We need to recognize this and have more patience with ourselves, and be ready with healthy coping skills(see below for a list of suggestions) . In other words, we might not be able to decrease our stress levels or control our seemingly over reaction to what were previously minor irritants, though we can learn to respond differently to our emotions. This is where faith can be helpful. Prayer, meditation, gratitude, and other spiritual practices can help refocus us and defuse the intensity of a pandemic stress response. Think of the psalmist asking God to turn their heart to focus on God’s ways and to have the ability to find life in those ways.

Practicing love of self, neighbor, creation, and God in this time of pandemic can help mitigate the stress we are all living under. Of course, not all of us are in the same boat. Those of us with more resources have an obligation to support those with fewer resources. We need to remember that for some of our neighbors pandemic conditions have elevated their stress levels to maximum; they are coping the best they can. Now is a time to practice compassion and not judgment. Remember that Paul tells us in Romans that we are to “owe no one anything, except to love one another.” If you are doing okay today, right now, what can you do to help someone else alleviate some of their stress? Reach out and listen before choosing what to do. Remember that people living alone, single parents, healthcare workers, retail workers, delivery people, people with physical disabilities, people with mental health challenges, People of Color, and many others have increased stress, often more than the 80% we can attribute to COVID-19.

For yourself, consider making time for a daily spiritual practice. Engage in something each day that opens you to the Spirit, grounds you in the present, and guides you to a sense of meaning and purpose. Almost anything can qualify as a spiritual practice if you are intentional about it – prayer, meditation, journaling, creating, baking, walking or running, gardening, expressing gratitude, true self-care, etc. One of the most often over-looked spiritual need is the need for community. A good spiritual practice is to intentionally connect with a community (church, AA, book club, etc). Remember that it is okay to be stressed, to be overwhelmed, to feel what you feel in any given moment. It is not okay to ignore the stress, self-destruct, or take out our emotions on another person. We are not alone. God wants us to find life in God’s ways even now.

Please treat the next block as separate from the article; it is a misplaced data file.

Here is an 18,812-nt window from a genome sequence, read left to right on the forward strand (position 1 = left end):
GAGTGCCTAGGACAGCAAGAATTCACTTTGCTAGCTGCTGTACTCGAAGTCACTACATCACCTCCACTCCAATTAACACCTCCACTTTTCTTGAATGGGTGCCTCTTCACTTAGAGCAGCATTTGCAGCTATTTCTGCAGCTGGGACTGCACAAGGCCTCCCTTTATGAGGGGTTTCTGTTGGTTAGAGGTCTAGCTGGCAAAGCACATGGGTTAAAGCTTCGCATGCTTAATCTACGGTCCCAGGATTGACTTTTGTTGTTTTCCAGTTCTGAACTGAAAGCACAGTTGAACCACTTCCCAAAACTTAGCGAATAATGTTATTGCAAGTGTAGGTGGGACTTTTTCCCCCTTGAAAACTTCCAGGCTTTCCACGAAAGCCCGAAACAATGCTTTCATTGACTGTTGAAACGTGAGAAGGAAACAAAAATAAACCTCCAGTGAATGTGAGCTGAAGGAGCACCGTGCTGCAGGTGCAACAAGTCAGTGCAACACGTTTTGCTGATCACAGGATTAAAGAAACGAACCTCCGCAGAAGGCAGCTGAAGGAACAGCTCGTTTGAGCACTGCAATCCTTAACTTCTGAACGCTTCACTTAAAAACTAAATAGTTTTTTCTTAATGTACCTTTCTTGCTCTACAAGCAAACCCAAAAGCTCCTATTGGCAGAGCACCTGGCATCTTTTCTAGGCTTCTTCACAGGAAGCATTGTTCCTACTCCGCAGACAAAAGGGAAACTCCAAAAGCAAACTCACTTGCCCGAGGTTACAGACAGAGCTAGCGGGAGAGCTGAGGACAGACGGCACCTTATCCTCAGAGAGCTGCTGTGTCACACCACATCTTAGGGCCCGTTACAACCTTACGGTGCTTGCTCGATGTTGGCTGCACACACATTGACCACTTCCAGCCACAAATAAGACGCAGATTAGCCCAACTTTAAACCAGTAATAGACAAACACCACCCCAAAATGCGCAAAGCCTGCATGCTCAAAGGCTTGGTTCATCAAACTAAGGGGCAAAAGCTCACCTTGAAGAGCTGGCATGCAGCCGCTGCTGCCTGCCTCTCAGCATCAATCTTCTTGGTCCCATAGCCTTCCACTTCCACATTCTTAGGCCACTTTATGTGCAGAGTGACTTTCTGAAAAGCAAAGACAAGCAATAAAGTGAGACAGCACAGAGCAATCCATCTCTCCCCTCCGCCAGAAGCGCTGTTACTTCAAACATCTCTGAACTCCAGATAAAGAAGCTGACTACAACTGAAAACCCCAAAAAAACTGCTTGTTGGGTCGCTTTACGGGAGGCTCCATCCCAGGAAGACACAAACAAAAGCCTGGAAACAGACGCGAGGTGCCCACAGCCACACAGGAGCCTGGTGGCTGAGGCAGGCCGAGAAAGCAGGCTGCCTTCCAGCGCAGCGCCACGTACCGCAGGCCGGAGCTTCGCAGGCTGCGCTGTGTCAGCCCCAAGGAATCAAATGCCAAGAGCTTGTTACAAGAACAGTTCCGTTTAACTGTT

It’s okay to take time out to care for yourself in healthy, constructive ways. It’s also important that we reach out to our neighbors when we have the resources to do so. No one is at their best right now, and it may be quite some time before we are able to be functioning better. In the meantime, let’s all do what we can to love and support one another. As this church program year begins, may we all practice compassion with our neighbors and patience with ourselves and those we love.

Healthy Coping Skills

  1. Focus on breathing, slow deep breaths in and out
  2. Exercise (walk, run, etc)
  3. Yoga or Tai Chi
  4. Go outside and pay attention to your senses
  5. Call or text a friend
  6. Do something nice for someone
  7. Clean something
  8. Make a cup of tea, coffee, or cocoa and enjoy it
  9. Bake and share with a neighbor
  10. Do something creative – paint, write, knit, crochet, etc.
  11. Journal
  12. Meditate
  13. Pray
  14. Make a Gratitude List
  15. Share your feelings with someone you trust
  16. Play an instrument or listen to music
  17. Do a crossword puzzle or sudoku or word search
  18. Work on putting a puzzle together
  19. Give yourself a manicure or pedicure
  20. Sing
  21. Watch your favorite tv show or movie
  22. Watch funny pet videos
  23. Punch a punching bag, pillow, or mattress
  24. Plan a vacation
  25. Take a virtual tour of a museum
  26. Color a picture
  27. Read
  28. Try a new recipe
  29. Aromatherapy
  30. Spend time with your pet
  31. Dance
  32. Go for a drive
  33. Contact a helpline or therapist
  34. Read the Bible
  35. Rearrange a room
  36. Take a hot bath or shower
  37. Sit in the sun
  38. Write a letter
  39. Perform a random act of kindness
  40. Make a healthy snack
  41. Make a gift for someone
  42. Research something that interests you
  43. Finish a project you’ve been working on
  44. Go for a walk and take pictures of everything you see of a color you choose
  45. Send an encouraging email to someone else
  46. Attend a virtual support group
  47. Send someone a thank you card
  48. Learn a new hobby
  49. Sit near water
  50. Memorize a Bible verse, poem, or song
  51. Fly a kite
  52. Watch birds or fish